Singapore is known for its efficiency, partly brought about by its small size and high density. But how will the city make sure it continues to be comfortable to live, work and raise a family in?
Officials must test bold new ideas to cope with our increasingly changing times. But with Singapore’s dense urban setting, there is little room for failure with physical experiments. Instead, the Government is building a digital copy of the city in 3D for designers, planners and policymakers to explore future scenarios.
With everything from bus stops to buildings, Virtual Singapore is literally that – a $73 million, data-rich, live digital replica of the actual city. The “main purpose” of this to help officials make the best urban planning decisions and communicate with citizens by sharing information visually, says Alexandre Parilusyan, Vice President of 3DEXPERIENCity and Business Transformation at Dassault Systèmes, the government’s private sector partner on the project.
Thinking in 3D
A 3D virtual representation of the real world makes it easier for officials to “explain and to communicate”, Parilusyan says, because “3D is a natural language”. “When we communicate, we are thinking in 3D, we see things in 3D,” he adds.
Officials will be able to take a bird’s-eye view of the city, or could choose to zoom in on specific features of an area. At the broadest level, Virtual Singapore will show the terrain, shape and location of actual buildings, which is useful for flooding analysis, Parilusyan explains.
Planners could also get a more detailed view of buildings, with texture, roofs and windows, for things like planning things like solar panel roofs or emergency evacuation routes. A click on a building can show how much electricity it consumes. They can go down to the pedestrian level, looking at accessibility, traffic and availability of shaded walkways.
Singapore’s digital twin will be as data-rich as it is in real life. There will be static data on things like location of traffic lights and bus stops, along with dynamic data from sensors such as bus positions and dengue clusters. It will have data on the way people behave, like how many people are entering and exiting buses.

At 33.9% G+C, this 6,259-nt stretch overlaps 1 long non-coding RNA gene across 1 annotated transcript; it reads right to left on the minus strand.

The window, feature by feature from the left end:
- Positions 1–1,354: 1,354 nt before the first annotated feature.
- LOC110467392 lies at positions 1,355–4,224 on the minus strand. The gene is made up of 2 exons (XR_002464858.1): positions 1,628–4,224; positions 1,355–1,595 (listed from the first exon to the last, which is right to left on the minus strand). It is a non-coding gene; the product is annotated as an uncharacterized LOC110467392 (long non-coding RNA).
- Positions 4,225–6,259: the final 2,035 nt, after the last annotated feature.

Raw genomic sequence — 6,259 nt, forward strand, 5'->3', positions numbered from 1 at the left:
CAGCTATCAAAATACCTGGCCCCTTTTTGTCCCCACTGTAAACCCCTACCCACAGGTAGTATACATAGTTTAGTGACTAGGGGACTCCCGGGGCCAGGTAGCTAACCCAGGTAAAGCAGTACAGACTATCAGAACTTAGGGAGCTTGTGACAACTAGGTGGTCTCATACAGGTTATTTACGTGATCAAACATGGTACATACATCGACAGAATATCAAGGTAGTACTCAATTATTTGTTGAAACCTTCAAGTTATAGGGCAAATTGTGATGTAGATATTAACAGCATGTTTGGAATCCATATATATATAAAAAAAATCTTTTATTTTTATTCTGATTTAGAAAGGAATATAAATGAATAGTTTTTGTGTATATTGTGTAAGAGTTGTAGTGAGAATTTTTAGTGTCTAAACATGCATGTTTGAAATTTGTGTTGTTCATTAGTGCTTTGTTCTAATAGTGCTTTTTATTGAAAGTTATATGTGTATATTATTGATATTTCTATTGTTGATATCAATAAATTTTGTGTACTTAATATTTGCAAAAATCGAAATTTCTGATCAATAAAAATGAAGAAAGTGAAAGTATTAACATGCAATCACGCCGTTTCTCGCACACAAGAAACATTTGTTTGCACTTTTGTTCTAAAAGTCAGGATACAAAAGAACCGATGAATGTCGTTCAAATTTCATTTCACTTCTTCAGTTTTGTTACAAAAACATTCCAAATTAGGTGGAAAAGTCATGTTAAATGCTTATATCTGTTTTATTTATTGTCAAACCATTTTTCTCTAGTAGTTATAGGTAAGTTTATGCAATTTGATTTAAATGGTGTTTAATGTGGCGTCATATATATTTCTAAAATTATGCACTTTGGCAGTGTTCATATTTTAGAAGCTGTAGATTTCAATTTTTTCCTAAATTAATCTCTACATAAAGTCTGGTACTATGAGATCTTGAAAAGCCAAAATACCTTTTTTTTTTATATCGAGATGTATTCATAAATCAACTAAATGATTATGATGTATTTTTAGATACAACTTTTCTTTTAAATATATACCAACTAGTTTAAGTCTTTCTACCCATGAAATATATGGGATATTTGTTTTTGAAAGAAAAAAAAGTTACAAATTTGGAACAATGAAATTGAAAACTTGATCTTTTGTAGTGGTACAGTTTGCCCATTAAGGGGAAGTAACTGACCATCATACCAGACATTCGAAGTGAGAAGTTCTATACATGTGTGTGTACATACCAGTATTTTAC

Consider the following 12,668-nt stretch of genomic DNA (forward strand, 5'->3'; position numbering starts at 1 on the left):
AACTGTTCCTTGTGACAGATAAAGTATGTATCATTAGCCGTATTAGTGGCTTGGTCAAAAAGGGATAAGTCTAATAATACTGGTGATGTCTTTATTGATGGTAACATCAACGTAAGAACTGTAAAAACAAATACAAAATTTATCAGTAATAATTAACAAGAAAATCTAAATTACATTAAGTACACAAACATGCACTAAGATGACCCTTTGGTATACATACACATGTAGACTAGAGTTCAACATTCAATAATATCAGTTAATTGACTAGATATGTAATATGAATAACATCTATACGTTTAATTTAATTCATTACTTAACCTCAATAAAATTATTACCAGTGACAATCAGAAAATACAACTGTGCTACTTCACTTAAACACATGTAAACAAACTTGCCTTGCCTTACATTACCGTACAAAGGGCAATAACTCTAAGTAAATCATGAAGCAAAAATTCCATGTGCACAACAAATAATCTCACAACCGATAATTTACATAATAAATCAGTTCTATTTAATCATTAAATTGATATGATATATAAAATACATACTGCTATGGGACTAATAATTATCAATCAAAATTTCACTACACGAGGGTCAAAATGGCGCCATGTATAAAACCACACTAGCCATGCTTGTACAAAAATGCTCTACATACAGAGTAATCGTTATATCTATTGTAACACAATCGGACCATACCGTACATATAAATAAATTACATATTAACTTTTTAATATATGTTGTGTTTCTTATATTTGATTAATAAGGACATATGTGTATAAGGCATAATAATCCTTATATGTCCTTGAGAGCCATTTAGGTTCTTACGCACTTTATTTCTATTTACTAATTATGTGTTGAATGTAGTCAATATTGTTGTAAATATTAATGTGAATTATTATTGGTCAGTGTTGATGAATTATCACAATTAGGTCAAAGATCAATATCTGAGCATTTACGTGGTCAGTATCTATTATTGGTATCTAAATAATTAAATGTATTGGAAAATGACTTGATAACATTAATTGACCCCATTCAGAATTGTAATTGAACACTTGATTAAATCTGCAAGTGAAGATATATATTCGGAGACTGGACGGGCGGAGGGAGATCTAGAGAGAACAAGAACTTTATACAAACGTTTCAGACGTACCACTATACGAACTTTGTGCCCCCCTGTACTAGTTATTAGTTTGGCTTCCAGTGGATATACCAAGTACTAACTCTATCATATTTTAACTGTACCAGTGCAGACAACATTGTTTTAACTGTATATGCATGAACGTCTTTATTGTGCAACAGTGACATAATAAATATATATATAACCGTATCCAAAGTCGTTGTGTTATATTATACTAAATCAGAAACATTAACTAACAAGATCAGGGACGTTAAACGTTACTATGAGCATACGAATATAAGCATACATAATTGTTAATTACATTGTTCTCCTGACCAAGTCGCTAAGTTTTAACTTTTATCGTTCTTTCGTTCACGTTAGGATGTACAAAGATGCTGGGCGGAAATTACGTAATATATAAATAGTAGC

Singaporean officials will conduct “virtual experiments”, taking measurements and analysing the numbers. For instance, officials could identify whether there is good coverage of wireless networks in the city and where new antennas should be placed.
Meanwhile, dengue clusters are identified today by measuring the density of people who have been bitten by the disease-carrying mosquitoes. “We are looking to have something more in 3D, which is giving the ability to view the way these clusters evolve over time,” he explains.
Officials will also run “virtual test bedding”, Parilusyan adds, testing how new ideas will take shape on the ground. This is a tool being used by the housing agency to find ways of making public housing more environmentally friendly. The Housing Development Board has chosen specific neighbourhoods to install solar roofs, water-retention features, and pneumatic waste systems. “But you do it virtually first,” he says. “You analyse cost and benefits, feasibility, and analyse among the agencies who will do that.”
The platform will also be used for more long-term planning and decision making, he adds. For instance, Singapore’s ageing demographic will require major changes to infrastructure. “You have LTA [Land Transport Authority] putting a ramp for giving access to disabled people; at the same time, you have the town council, want to modify the gardens,” he says.
These two organisations will have to collaborate to plan changes together. “Virtual collaboration means you can – without spending a dollar on the field – try to make the two projects compatible,” Parilusyan says.
Virtual Singapore could help with planning the new high-speed rail to Kuala Lumpur. The terminus will be located in Jurong East – one of the most densely populated parts of the city and home to a future second business district. “Those are very impactful in terms of urban planning. You need something to help urban planners to make the best choice, and discuss with the people and the businesses to optimise the entire area,” he notes.
Access for citizens and business
Virtual Singapore will also support the city’s R&D work. It will be used by research institutes and university labs, such as the government’s Agency for Science, Technology and Research and the National University of Singapore. “They can use this model to do very large-scale simulations, like wind, noise, traffic simulation,” he adds.
In the future, citizens and businesses will also get access to Virtual Singapore, says Parilusyan. “We are working on this topic with agencies to see what kind of data we can provide to this external platform.” For instance, companies could use Virtual Singapore to test driverless cars without placing them on heavy-traffic roads, the government has said.
Singapore’s survival has been a story of continuous innovation and reimagination. Its future will be no different, and Virtual Singapore will play a crucial role in shaping that.